Salt Lake City

COUNCIL: SLC Council approves notable budget actions


June 16, 2020

SLC Council approves notable budget actions

Process includes review of police budget, future practices

SALT LAKE CITY – This year’s extraordinary circumstances in Salt Lake City and around the world, regarding the pandemic and demands to address systemic racial injustice, led up to the City Council’s action on Tuesday night.

The Council-approved $326 million general fund budget concentrates on public safety spending and future practices, continues road repair and other basic essential services, plus support for people and businesses affected by the current Covid-19 pandemic.

2020 has provided an unusual backdrop for this year’s budget discussions – it was to be expected during the ongoing worldwide pandemic, and the local earthquake in March, however more recently the critical national and community conversations on equity and policing have rightly changed the focus and budget considerations. Unprecedented public engagement about racism and policing led to follow-up review by the Council of the police budget, structure, procedures, and broader policy actions.

“Our residents are calling on us to address racism and systemic inequities in Salt Lake City, and we hear them,” said Chris Wharton, Council Chair. “We started in this budget process with a review of police budgeting, policy and future practices. It doesn’t end here. Working in collaboration with the Mayor’s Office and the public, this review will be ongoing and widening as we look to root out inequity in all the City’s public processes.”

The Council voted for a number of notable budget actions in response to input from a broad spectrum of community members, including members of the public safety community.

The changes, which address accountability, transparency, and equity, will reduce the proposed Salt Lake City Police Department budget by $5.3 million: $2.8 for future conversations that will be informed by the City’s first-ever zero-based budgeting exercise, a newly created City Commission on Racial Equity in Policing, and $2.5 million in locating funding for the social worker program in a different department. It does not add any officers and implements a hiring freeze that does not contemplate replacing officers that leave or retire. It is overall 6.3% less than the Mayor’s Recommended Budget.

The Council has also directed staff to work with the City Administration and Attorney’s Office to identify enhancements to the Police Civilian Review Board ordinance. The budget also sets aside $1.67 million in funds to be invested in communities of color with input from the Commission, and the Council indicated it would look at federal funding for COVID relief and other City funding sources through that same lens.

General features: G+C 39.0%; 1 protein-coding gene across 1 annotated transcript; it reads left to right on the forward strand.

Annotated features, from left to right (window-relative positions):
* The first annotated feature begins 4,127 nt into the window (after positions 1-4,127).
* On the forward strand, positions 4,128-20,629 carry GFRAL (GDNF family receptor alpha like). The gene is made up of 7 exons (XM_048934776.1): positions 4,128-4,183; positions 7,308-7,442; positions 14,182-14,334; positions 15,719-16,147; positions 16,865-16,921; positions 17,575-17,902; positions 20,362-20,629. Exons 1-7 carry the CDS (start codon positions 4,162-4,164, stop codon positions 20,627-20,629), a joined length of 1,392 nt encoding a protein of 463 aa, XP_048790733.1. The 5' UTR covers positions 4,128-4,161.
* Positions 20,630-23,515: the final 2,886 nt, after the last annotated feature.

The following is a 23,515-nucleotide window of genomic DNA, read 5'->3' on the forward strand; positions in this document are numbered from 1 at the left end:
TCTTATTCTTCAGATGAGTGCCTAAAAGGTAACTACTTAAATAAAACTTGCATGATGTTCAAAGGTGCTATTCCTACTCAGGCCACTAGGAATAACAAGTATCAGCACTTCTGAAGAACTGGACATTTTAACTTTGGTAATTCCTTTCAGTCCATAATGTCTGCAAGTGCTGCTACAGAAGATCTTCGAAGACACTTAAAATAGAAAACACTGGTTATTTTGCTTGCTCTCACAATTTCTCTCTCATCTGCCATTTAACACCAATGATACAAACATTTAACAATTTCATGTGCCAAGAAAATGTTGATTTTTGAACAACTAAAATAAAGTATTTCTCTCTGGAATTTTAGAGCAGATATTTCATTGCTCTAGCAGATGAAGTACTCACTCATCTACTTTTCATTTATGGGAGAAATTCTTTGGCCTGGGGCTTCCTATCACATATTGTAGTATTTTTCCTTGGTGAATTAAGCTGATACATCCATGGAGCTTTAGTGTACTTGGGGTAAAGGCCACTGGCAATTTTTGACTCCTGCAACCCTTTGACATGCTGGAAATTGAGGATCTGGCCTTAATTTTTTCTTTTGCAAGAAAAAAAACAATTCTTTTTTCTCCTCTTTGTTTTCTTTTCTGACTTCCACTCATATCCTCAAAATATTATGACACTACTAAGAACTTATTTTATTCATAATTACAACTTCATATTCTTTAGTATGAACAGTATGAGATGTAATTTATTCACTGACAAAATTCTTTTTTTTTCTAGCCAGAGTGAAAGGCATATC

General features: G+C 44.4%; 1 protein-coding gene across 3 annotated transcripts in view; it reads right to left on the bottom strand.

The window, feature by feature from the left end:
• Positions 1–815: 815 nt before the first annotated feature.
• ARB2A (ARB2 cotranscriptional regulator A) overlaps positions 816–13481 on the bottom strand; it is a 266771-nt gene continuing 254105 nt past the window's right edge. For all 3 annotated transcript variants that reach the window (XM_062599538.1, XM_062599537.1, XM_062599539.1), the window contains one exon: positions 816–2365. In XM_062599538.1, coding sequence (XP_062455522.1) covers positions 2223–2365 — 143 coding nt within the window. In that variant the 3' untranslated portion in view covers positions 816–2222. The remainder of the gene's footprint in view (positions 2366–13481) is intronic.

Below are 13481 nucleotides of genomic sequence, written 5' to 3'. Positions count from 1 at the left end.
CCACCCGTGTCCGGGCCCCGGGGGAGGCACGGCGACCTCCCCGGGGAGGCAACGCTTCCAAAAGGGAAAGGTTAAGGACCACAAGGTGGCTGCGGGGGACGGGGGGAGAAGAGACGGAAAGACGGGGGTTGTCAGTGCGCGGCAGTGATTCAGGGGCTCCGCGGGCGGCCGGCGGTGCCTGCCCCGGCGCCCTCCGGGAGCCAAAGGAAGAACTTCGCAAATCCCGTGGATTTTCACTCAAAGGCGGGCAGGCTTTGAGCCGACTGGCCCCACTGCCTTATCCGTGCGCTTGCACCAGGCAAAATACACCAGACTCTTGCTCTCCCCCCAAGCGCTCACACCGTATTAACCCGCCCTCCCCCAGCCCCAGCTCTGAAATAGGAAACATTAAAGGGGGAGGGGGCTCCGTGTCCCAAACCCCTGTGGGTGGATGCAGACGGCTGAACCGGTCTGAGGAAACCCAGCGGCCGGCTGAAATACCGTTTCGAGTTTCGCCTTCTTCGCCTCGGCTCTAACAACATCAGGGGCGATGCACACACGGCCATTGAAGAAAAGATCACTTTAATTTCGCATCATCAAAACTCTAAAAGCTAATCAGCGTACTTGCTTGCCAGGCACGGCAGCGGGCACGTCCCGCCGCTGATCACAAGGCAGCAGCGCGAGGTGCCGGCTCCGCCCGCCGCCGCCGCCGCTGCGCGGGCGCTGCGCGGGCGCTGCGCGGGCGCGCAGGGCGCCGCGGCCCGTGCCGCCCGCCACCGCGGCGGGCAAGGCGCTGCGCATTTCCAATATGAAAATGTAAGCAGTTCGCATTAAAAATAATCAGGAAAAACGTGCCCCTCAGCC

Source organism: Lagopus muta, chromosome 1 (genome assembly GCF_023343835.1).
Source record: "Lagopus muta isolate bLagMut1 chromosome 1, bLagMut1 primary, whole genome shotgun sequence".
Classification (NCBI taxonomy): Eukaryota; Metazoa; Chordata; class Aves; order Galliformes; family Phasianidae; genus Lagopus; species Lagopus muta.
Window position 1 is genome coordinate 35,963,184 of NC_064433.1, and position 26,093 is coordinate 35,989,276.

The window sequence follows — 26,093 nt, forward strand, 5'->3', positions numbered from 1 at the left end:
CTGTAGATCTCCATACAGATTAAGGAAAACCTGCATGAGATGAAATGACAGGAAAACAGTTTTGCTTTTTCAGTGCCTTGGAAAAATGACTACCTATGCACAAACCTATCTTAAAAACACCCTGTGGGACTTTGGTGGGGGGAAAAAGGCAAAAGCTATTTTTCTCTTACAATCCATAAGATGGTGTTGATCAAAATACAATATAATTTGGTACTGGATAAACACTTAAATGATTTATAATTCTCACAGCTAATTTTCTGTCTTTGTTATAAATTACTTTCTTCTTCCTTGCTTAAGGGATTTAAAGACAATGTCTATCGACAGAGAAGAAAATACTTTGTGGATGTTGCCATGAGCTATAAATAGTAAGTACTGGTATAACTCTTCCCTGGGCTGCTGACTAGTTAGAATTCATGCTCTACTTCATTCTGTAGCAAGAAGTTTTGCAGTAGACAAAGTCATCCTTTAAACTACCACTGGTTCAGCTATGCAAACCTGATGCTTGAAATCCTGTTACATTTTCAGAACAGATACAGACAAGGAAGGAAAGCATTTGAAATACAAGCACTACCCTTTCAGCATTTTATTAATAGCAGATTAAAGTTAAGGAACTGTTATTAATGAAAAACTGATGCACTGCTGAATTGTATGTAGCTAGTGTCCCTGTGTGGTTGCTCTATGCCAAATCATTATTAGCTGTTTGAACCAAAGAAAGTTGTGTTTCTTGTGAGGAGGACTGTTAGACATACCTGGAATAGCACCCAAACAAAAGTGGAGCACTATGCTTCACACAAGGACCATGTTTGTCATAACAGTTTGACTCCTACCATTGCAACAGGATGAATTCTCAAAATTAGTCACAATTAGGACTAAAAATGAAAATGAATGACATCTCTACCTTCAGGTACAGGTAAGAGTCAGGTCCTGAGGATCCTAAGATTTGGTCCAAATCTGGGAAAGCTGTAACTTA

Council Members approved the operating plan for fiscal year 2020-21 by unanimous vote. The seven-member Council reviewed the Mayor’s recommended proposal first publicly presented in early May. Council Members finalized a budget which anticipated revenue decreases due to the economic impact of the coronavirus pandemic, and therefore delayed most planned new fees, held back non-contractual pay increases, and deployed an overall six-month hiring freeze already begun by the Mayor’s Office. The Capital City budget begins in July.

“This is a relatively flat and practical budget,” added Wharton. “We are hopeful for a quick recovery from the pandemic. But we must plan for flat spending in the year ahead as the economy unfolds from circumstances that have engulfed our City and State since March.”

Council Members believe money expected from the Federal government for pandemic expenses, and the City’s healthy general fund balance (the City’s ‘rainy day’ fund) will help with recovery in the months, perhaps years ahead. The City will review budget figures each month as sales tax data comes in, to get a better understanding of the financial picture in the year ahead.

Other highlights from the final City budget and police discussions include:

  • continued road repair for 155 lane miles this year using Funding Our Future dollars;
  • approved use of City funds for additional financial help in Housing Stability programs – such as rent and mortgage assistance – for people and businesses affected by the pandemic;
  • raises given for existing employee agreements, or as part of union negotiations;
  • an 18% increase in sewer rates (previously planned) to help pay for a new $700 million wastewater treatment facility that was already put into motion for construction last year. More info here:
  • a delayed major buy in fleet replacement vehicles for the police department;
  • funds added to ensure body cameras for each police officer along with new technology.

At the Formal Meeting on June 16, the Council adopted the budgets for the City overall, including budgets for the Library, Airport, and Public Utilities (stormwater, sewer and water, and street lighting services). The Council adopted the budgets for the Redevelopment Agency and the Local Building Authority at its earlier June 9 meeting.

A Truth in Taxation Hearing, a public hearing required by the State, will be held in August and formally completes the annual budget process.  

ADDITIONAL COUNCIL DIRECTION:  After two hours of public comment, the Council directed staff to report back at the next Council meeting on what other communities are doing to address implicit bias and systemic racism, particularly as it relates to the budget, and to schedule a budget amendment for September to consider any additional budget adjustments that are identified in preliminary budget work by the Commission and through ideas from other cities.


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